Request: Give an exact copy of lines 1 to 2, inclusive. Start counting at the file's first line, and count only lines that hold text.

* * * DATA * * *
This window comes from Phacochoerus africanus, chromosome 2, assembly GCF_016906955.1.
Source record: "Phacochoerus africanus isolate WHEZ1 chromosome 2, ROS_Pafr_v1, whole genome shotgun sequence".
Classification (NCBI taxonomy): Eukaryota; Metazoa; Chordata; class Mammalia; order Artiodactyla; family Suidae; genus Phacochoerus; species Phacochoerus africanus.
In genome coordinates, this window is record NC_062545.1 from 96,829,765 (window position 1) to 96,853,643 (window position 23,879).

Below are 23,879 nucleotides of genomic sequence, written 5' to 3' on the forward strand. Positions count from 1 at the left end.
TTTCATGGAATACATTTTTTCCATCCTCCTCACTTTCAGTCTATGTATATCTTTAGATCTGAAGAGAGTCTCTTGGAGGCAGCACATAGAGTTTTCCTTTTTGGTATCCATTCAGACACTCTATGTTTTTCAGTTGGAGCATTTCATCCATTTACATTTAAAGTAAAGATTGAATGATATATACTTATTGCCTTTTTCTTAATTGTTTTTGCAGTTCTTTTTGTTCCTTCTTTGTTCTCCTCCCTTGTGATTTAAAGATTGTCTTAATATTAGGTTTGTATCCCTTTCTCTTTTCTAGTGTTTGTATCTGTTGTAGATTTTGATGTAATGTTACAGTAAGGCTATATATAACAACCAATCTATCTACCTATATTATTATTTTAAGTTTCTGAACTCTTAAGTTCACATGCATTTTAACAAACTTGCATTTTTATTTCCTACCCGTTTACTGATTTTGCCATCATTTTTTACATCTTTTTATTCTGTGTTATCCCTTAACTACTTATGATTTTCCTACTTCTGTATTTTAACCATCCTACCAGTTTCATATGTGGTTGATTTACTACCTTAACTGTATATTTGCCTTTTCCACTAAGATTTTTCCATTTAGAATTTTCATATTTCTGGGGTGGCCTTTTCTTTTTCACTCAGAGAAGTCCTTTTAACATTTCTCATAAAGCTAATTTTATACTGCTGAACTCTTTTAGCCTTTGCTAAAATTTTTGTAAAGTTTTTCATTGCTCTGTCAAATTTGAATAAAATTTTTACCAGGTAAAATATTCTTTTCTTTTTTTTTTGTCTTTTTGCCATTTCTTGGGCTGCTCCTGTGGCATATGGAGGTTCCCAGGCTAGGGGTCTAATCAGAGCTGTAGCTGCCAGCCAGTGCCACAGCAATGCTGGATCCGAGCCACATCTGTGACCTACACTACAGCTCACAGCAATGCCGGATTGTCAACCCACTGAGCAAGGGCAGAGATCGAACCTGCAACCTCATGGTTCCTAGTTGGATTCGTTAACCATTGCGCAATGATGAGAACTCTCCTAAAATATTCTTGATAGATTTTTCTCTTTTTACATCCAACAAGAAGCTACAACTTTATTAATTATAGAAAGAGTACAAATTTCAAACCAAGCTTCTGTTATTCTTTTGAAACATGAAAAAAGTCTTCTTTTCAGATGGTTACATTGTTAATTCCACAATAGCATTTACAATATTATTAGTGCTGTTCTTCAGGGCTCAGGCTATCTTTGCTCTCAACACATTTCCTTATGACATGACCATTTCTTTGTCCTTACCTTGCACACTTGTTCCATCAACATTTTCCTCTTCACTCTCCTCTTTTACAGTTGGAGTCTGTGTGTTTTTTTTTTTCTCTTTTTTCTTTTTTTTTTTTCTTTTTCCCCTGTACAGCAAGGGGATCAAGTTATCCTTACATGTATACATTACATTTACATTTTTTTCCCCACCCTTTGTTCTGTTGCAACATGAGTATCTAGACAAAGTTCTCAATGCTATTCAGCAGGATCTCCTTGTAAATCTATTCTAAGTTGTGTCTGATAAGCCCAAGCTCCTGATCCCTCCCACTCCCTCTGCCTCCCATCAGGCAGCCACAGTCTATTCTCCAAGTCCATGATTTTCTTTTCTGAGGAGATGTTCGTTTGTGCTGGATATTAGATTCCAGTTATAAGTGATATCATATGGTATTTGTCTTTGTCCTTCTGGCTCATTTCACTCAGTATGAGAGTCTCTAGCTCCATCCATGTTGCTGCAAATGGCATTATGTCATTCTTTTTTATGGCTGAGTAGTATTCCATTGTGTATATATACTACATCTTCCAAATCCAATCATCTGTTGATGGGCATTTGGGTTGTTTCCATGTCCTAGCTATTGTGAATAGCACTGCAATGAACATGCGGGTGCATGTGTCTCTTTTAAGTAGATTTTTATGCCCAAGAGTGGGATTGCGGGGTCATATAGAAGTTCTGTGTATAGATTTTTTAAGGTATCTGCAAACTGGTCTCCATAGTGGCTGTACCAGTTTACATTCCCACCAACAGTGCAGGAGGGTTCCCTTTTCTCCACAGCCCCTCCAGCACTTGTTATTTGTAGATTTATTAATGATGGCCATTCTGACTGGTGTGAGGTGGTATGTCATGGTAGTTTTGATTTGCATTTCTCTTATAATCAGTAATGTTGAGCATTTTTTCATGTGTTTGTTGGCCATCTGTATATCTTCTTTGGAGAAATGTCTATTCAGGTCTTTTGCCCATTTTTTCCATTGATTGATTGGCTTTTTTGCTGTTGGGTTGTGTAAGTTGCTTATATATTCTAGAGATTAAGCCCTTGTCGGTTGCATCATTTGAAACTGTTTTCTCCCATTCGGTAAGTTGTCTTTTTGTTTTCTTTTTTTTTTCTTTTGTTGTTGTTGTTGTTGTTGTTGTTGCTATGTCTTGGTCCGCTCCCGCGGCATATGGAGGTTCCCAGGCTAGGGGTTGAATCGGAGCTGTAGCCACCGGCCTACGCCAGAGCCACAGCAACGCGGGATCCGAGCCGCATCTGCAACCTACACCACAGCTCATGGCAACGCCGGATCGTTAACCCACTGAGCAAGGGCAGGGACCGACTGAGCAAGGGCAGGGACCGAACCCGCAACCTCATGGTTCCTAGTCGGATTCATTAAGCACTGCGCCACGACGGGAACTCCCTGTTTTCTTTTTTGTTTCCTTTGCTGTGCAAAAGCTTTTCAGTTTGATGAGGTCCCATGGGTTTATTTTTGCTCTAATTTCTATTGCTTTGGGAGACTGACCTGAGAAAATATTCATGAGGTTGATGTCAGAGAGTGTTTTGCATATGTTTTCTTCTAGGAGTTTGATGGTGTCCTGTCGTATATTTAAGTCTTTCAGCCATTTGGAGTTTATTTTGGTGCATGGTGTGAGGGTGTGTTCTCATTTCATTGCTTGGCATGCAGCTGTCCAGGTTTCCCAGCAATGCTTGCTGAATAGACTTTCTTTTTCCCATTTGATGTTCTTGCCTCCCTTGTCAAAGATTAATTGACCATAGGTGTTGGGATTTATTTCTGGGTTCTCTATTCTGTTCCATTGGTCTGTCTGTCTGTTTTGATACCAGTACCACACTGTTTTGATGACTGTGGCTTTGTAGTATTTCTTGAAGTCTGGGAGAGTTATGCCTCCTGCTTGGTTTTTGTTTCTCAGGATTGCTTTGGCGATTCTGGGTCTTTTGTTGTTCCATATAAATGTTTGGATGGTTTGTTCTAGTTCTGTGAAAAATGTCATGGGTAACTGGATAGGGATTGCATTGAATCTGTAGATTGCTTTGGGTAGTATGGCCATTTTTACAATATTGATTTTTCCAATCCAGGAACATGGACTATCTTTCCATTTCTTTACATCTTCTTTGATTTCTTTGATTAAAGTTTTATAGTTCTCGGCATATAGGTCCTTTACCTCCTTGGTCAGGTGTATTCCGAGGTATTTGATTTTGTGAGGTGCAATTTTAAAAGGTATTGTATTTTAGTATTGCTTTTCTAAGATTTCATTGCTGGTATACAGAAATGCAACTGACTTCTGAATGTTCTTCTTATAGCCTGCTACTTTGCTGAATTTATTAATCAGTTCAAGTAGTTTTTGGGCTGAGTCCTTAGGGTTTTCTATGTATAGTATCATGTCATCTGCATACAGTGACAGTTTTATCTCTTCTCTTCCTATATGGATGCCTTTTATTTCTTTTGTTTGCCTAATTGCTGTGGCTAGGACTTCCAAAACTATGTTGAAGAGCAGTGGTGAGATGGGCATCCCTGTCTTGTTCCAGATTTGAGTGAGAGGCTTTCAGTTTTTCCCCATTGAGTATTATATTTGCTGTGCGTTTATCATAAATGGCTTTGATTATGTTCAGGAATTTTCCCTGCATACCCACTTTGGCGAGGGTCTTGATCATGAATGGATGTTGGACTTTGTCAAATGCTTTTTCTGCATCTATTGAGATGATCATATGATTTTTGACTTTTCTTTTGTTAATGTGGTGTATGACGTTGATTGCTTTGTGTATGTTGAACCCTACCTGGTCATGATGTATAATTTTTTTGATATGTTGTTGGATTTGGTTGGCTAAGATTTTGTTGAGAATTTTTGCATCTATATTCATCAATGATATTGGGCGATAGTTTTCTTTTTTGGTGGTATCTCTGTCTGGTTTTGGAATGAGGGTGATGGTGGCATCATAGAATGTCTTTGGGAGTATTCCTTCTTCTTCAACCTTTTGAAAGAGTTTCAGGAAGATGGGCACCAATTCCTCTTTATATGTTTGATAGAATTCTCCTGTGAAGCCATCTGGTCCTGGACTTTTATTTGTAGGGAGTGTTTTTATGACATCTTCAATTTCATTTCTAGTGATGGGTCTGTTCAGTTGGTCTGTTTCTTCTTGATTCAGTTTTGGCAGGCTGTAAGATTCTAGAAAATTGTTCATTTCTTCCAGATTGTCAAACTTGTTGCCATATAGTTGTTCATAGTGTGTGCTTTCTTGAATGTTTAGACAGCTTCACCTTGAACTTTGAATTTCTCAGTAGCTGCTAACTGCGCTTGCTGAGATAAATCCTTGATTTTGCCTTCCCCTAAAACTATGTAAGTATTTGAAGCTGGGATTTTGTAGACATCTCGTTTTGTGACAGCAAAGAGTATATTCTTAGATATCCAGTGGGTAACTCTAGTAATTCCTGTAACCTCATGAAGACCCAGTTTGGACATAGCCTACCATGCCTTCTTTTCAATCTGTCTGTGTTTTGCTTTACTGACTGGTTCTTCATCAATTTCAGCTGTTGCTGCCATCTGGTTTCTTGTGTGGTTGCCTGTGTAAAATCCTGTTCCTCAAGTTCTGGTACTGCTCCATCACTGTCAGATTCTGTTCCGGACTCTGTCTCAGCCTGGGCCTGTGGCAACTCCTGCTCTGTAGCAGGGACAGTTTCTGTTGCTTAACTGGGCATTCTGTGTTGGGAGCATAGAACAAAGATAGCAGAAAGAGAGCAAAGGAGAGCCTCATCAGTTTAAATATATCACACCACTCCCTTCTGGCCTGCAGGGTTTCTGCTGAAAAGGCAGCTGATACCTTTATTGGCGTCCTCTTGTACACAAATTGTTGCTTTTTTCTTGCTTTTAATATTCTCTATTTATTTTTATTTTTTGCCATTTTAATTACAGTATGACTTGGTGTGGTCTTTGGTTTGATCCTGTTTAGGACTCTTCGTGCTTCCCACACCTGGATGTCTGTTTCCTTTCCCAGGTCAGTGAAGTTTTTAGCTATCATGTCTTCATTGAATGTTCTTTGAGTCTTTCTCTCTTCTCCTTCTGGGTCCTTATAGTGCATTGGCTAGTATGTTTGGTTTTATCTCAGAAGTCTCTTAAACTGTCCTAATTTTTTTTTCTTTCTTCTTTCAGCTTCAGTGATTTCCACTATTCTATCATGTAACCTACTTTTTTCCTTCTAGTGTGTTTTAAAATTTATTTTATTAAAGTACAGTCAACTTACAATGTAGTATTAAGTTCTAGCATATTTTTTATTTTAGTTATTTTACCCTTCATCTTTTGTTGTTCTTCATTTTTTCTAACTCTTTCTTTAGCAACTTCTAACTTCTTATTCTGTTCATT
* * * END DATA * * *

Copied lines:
This window comes from Phacochoerus africanus, chromosome 2, assembly GCF_016906955.1.
Source record: "Phacochoerus africanus isolate WHEZ1 chromosome 2, ROS_Pafr_v1, whole genome shotgun sequence".